MARINE CORPS BASE HAWAII, HI, UNITED STATES
MARINE CORPS BASE HAWAII, Kaneohe Bay — Sharing a bit of history, former Sgt. Maj. of the Marine Corps Alford L. McMichael visited Feb. 22, speaking at the base’s African-American Heritage Month Luncheon.
“For us, it’s not about being African-American, it’s not about being anything other than being a Marine,” he said. “And if you’re a Marine, it’s about being a great American.”
Encouraging the crowd to look beyond race, McMichael spoke about the late Pfc. James Anderson Jr., with local unit 2nd Battalion, 3rd Marine Regiment. In 1968, Anderson was the first African-American Marine to receive the Medal of Honor. He is also the namesake of Anderson Hall Dining Facility, where the luncheon was held.
McMichael has a special tie to Anderson Hall Dining Facility, since he was present when the building was dedicated in the 1970s. McMichael was then a lance corporal and one of many standing in formation from Marine Barracks Pearl Harbor.
“I was beaming with pride,” he said. “But I have to be honest with you. It wasn’t because I was proud he was an African-American. I was proud because he was a Marine.”
Although McMichael credited his success to others who gave him an opportunity, many in the audience thought of the former Marine as their hero. Among them was Staff Sgt. Liza Jones, Headquarters and Service Battalion equal opportunity representative, U.S. Marine Forces, Pacific.
“As an African-American female in the Marine Corps, he’s very inspiring to me,” said Jones, who also performed a gospel spiritual before the speech. “His visit has shown me a lot about great leadership. I think fellow Marines see him accomplish something and feel pride.”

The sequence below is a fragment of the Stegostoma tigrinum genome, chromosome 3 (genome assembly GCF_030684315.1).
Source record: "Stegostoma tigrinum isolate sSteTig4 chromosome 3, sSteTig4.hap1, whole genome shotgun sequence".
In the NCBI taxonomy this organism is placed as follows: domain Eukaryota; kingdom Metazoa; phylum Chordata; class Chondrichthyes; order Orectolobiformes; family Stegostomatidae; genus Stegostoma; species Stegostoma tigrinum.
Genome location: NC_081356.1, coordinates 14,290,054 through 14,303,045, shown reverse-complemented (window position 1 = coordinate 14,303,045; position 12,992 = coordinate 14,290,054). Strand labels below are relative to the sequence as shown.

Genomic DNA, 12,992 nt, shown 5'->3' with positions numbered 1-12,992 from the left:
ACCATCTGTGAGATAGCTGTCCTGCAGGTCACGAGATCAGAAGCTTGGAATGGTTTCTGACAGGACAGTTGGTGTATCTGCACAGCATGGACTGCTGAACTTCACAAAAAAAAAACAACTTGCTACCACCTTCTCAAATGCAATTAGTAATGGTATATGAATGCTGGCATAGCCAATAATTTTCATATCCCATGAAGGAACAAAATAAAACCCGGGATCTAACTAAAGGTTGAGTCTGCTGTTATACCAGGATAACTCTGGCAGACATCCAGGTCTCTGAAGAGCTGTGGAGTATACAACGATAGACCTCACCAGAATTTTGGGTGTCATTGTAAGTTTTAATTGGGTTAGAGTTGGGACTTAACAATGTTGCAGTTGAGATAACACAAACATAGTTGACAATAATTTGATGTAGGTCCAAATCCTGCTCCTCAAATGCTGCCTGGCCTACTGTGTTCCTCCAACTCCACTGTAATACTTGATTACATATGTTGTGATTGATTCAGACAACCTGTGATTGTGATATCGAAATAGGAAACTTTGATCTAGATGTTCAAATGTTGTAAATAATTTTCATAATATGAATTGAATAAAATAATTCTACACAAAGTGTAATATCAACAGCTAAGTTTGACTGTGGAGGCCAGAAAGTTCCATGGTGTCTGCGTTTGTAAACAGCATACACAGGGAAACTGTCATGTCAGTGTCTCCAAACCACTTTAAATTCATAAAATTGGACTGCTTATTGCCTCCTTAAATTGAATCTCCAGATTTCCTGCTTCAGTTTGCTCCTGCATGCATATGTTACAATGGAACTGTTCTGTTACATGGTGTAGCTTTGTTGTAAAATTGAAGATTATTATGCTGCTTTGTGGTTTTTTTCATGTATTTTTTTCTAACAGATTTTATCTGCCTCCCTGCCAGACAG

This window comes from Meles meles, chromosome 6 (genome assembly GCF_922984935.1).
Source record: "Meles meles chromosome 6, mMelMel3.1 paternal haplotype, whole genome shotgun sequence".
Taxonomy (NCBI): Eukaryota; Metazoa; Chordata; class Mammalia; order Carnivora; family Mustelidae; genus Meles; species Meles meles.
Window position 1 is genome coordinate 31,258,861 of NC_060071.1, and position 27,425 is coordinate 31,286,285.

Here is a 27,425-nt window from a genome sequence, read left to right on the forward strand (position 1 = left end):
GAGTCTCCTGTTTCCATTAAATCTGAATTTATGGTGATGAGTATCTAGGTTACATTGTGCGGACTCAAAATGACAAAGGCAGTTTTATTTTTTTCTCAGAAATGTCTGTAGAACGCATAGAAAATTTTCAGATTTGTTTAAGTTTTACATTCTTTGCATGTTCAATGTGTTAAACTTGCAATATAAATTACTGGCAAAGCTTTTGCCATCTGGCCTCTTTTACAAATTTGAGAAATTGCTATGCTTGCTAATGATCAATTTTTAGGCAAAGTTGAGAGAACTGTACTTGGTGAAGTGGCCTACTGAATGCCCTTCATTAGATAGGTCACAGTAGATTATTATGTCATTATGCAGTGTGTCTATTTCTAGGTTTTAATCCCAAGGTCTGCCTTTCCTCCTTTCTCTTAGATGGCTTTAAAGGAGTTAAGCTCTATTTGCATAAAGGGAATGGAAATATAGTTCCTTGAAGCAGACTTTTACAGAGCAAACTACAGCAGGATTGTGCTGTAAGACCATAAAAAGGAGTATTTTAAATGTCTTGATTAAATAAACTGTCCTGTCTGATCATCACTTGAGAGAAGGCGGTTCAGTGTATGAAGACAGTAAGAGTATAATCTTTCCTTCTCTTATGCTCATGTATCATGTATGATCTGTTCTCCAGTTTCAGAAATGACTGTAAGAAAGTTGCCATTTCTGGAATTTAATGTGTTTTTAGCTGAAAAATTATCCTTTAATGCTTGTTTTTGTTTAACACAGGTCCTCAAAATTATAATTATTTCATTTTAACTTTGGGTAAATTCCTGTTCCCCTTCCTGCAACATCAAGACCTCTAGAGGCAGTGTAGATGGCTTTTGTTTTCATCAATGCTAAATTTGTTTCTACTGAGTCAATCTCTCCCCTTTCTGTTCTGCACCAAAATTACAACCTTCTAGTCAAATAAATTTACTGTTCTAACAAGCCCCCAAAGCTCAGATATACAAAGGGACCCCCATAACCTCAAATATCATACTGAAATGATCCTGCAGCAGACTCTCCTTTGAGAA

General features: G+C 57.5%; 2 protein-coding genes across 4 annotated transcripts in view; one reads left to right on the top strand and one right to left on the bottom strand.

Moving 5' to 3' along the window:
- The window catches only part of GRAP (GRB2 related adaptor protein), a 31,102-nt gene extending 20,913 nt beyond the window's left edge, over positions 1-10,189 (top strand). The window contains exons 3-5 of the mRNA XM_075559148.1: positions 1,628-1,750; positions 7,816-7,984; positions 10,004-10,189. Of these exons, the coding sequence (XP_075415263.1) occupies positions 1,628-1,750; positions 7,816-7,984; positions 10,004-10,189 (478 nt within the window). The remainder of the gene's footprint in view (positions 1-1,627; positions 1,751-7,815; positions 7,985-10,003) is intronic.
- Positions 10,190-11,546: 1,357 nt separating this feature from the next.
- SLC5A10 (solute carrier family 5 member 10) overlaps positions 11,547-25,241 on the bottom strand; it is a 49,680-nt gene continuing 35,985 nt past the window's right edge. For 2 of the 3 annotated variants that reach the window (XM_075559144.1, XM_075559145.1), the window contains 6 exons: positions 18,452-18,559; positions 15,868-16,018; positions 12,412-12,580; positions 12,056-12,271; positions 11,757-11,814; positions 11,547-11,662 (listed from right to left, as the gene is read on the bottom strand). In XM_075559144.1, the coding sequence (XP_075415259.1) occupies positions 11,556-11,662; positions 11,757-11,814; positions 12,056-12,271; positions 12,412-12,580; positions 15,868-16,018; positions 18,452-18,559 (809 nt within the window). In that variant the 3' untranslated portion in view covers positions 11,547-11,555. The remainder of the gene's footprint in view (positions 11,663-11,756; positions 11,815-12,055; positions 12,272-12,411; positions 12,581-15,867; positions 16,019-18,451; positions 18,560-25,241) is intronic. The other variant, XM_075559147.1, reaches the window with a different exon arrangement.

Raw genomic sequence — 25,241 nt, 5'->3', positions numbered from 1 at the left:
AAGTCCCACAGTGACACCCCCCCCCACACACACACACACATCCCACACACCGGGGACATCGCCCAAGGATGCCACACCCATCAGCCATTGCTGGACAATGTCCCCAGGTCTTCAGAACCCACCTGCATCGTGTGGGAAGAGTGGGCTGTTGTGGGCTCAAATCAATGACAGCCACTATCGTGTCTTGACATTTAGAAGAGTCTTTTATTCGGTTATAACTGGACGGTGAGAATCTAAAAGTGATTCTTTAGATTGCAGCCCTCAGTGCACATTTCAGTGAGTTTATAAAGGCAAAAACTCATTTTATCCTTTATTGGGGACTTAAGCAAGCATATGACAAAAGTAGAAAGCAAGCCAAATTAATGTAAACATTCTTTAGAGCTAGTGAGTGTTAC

For some, McMichael has been a role model long before he became sergeant major of the Marine Corps. Gunnery Sgt. Aaron Ilaoa, data chief, Headquarters Company, 3rd Marine Regiment, said he looked to the retired Marine’s example since McMichael and his father were friends. Ilaoa said he tries to have the same commitment to helping others succeed as McMichael.
“He’s really taught me to have integrity in everything I do,” Ilaoa said.
After his talk, McMichael gave an autographed copy of his book “Leadership: Achieving Life-Changing Success From Within” to one of the audience members, Cpl. Matthew McPheeters, ammunition technician, Headquarters Company, 3rd Marines.
After listening to McMichael, McPheeters said it was the first time he heard of Anderson’s life and achievements.
“I’ll definitely read through the whole book,” he said. “He’s very admirable and knowledgeable.”
McMichael’s visit to Anderson Hall Dining Facility is only one of several stops here. On Feb. 26, he continues his talks with staff noncommissioned officers at the Officer’s Club.
When asked for advice to young Marines, McMichael said people shouldn’t dwell on their differences but work on making a difference in their communities. Everyone should continue striving to do better than before, he said.
“People understand the contributions of African-Americans to the nation,” McMichael said. “We’re only good as a united people, not as one ethnicity.”
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This work, Former sergeant major of the Marine Corps reflects, by Christine Cabalo, identified by DVIDS, is free of known copyright restrictions under U.S. copyright law.